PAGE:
Most human genes contain multiple alternative splice sites believed to extend the complexity and diversity of the proteome. However, little is known about how interactions among alternative exons regulate protein function. We used the Caenorhabditis elegans slo-1 large-conductance calcium and voltage-activated potassium (BK) channel gene, which contains three alternative splice sites (A, B, and C) and encodes at least 12 splice variants, to investigate the functional consequences of alternative splicing. These splice sites enable the insertion of exons encoding part of the regulator of K(+) conductance (RCK)1 Ca(2+) coordination domain (exons A1 and A2) and portions of the RCK1-RCK2 linker (exons B0, B1, B2, C0, and C1). Exons A1 and A2 are used in a mutually exclusive manner and are 67% identical. The other exons can extend the RCK1-RCK2 linker by up to 41 residues. Electrophysiological recordings of all isoforms show that the A1 and A2 exons regulate activation kinetics and Ca(2+) sensitivity, but only if alternate exons are inserted at site B or C. Thus, RCK1 interacts with the RCK1-RCK2 linker, and the effect of exon variation on gating depends on the combination of alternate exons present in each isoform.

    View details for DOI 10.1073/pnas.1116795108

    View details for Web of Science ID 000298289400101

    View details for PubMedID 22049343

    View details for PubMedCentralID PMC3251094

  • DEG/ENaC but Not TRP Channels Are the Major Mechanoelectrical Transduction Channels in a C. elegans Nociceptor NEURON Geffeney, S. L., Cueva, J. G., Glauser, D. A., Doll, J. C., Lee, T. H., Montoya, M., Karania, S., Garakani, A. M., Pruitt, B. L., Goodman, M. B. 2011; 71 (5): 845-857


    Many nociceptors detect mechanical cues, but the ion channels responsible for mechanotransduction in these sensory neurons remain obscure. Using in vivo recordings and genetic dissection, we identified the DEG/ENaC protein, DEG-1, as the major mechanotransduction channel in ASH, a polymodal nociceptor in Caenorhabditis elegans. But DEG-1 is not the only mechanotransduction channel in ASH: loss of deg-1 revealed a minor current whose properties differ from those expected of DEG/ENaC channels. This current was independent of two TRPV channels expressed in ASH. Although loss of these TRPV channels inhibits behavioral responses to noxious stimuli, we found that both mechanoreceptor currents and potentials were essentially wild-type in TRPV mutants. We propose that ASH nociceptors rely on two genetically distinct mechanotransduction channels and that TRPV channels contribute to encoding and transmitting information. Because mammalian and insect nociceptors also coexpress DEG/ENaCs and TRPVs, the cellular functions elaborated here for these ion channels may be conserved.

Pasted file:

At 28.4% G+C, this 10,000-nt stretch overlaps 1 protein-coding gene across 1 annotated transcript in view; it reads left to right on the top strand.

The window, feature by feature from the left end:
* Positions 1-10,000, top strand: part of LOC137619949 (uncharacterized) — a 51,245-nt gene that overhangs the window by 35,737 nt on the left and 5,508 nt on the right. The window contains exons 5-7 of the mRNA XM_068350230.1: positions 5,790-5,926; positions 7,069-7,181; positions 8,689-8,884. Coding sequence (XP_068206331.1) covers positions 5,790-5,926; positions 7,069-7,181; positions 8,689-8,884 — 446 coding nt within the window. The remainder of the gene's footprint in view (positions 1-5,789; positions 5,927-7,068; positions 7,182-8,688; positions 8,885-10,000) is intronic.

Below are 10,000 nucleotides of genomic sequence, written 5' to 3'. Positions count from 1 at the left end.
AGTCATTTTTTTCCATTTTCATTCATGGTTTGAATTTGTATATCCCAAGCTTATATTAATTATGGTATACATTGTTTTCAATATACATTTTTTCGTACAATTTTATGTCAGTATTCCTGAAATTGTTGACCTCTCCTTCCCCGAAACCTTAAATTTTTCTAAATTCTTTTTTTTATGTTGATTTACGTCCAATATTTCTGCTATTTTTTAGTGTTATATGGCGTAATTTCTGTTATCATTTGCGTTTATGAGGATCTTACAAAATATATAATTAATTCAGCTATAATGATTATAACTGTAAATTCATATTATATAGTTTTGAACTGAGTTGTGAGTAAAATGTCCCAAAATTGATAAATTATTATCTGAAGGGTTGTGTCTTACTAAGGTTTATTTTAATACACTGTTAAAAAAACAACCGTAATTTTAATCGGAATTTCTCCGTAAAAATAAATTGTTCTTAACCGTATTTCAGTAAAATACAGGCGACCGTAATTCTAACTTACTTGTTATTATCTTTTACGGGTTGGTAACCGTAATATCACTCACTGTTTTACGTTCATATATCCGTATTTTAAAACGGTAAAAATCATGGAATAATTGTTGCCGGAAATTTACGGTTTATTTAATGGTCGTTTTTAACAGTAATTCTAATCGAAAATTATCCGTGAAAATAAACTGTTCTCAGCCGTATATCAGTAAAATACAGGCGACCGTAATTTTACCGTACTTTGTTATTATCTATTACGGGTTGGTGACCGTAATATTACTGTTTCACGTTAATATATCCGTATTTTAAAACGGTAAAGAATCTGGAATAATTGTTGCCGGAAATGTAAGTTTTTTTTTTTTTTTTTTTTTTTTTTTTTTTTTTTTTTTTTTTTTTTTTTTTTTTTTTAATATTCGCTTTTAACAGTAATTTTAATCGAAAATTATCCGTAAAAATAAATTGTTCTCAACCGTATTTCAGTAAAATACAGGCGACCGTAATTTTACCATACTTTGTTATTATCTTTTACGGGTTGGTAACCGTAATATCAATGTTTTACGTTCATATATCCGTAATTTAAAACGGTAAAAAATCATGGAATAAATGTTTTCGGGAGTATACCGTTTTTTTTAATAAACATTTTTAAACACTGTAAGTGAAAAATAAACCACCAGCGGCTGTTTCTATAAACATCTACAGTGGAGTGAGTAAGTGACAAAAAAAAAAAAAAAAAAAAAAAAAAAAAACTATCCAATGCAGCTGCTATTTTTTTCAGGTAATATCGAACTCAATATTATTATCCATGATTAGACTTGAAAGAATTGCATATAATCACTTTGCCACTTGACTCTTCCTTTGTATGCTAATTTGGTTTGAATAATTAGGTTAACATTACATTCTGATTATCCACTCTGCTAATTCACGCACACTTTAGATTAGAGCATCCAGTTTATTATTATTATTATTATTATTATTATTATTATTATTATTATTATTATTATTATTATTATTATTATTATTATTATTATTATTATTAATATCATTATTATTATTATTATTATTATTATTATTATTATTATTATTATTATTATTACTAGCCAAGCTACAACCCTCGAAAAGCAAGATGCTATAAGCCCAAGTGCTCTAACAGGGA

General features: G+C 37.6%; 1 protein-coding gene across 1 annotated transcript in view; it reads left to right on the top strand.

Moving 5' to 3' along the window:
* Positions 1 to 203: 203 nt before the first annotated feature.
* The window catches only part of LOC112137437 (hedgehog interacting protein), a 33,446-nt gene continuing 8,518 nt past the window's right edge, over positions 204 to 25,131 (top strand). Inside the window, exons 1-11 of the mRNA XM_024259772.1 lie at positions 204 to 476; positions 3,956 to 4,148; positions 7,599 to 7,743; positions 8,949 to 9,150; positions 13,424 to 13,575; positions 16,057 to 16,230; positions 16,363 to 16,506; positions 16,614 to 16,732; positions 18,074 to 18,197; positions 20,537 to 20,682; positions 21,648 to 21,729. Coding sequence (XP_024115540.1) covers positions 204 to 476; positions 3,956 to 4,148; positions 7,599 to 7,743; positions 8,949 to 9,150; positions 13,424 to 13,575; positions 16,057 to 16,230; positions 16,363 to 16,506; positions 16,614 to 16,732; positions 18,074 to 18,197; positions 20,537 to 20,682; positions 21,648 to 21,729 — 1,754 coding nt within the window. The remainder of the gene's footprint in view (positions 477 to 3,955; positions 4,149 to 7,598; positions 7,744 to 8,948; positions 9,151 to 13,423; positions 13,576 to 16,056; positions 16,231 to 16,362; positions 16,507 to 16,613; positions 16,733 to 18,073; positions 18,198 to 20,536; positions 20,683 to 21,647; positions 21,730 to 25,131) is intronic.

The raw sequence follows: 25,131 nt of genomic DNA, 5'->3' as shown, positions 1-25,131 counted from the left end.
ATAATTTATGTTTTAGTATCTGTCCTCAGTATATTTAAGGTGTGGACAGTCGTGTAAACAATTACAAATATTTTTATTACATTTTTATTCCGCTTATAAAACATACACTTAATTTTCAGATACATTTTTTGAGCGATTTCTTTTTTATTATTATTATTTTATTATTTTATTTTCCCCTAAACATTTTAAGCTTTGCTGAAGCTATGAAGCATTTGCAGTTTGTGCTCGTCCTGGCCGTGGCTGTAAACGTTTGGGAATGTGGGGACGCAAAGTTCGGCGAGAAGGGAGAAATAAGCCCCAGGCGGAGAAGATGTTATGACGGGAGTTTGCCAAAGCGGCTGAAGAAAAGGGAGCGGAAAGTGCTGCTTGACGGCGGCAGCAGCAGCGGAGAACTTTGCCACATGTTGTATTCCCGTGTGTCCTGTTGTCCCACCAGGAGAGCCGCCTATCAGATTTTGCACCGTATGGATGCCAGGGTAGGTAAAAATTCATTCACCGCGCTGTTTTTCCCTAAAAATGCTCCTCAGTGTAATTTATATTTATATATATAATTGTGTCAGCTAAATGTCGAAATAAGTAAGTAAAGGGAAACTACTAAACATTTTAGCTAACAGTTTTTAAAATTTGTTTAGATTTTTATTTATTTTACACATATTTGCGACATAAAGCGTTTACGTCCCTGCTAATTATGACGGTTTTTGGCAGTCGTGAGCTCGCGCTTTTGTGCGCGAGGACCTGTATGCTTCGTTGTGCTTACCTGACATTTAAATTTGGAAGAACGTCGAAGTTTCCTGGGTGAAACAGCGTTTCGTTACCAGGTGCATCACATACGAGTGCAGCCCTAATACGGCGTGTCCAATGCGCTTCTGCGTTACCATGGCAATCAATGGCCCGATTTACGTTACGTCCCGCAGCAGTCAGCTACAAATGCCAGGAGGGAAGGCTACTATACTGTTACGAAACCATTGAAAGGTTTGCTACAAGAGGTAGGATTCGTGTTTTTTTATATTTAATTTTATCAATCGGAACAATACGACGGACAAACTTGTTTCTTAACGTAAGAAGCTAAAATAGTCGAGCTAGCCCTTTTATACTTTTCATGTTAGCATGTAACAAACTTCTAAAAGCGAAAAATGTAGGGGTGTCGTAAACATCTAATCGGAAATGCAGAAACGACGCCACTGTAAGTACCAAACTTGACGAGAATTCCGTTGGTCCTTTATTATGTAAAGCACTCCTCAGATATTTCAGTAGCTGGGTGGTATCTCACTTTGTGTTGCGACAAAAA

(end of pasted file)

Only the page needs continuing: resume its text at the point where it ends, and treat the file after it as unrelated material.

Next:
View details for DOI 10.1016/j.neuron.2011.06.038

    View details for Web of Science ID 000294877900010

    View details for PubMedID 21903078

    View details for PubMedCentralID PMC3170654

  • The DEG/ENaC Protein MEC-10 Regulates the Transduction Channel Complex in Caenorhabditis elegans Touch Receptor Neurons JOURNAL OF NEUROSCIENCE Arnadottir, J., O'Hagan, R., Chen, Y., Goodman, M. B., Chalfie, M. 2011; 31 (35): 12695-12704


    Gentle touch sensation in Caenorhabditis elegans is mediated by the MEC-4/MEC-10 channel complex, which is expressed exclusively in six touch receptor neurons (TRNs). The complex contains two pore-forming subunits, MEC-4 and MEC-10, as well as the accessory subunits MEC-2, MEC-6, and UNC-24. MEC-4 is essential for channel function, but beyond its role as a pore-forming subunit, the functional contribution of MEC-10 to the channel complex and to touch sensation is unclear. We addressed this question using behavioral assays, in vivo electrophysiological recordings from TRNs, and heterologous expression of mutant MEC-10 isoforms. Animals with a deletion in mec-10 showed only a partial loss of touch sensitivity and a modest decrease in the size of the mechanoreceptor current (MRC). In contrast, five previously identified mec-10 alleles acted as recessive gain-of-function alleles that resulted in complete touch insensitivity. Each of these alleles produced a substantial decrease in MRC size and a shift in the reversal potential in vivo. The latter finding indicates that these mec-10 mutations alter the ionic selectivity of the transduction channel in vivo. All mec-10 mutant animals had properly localized channel complexes, indicating that the loss of MRCs was not attributable to a dramatic mislocalization of transduction channels. Finally, electrophysiological examination of heterologously expressed complexes suggests that mutant MEC-10 proteins may affect channel current via MEC-2.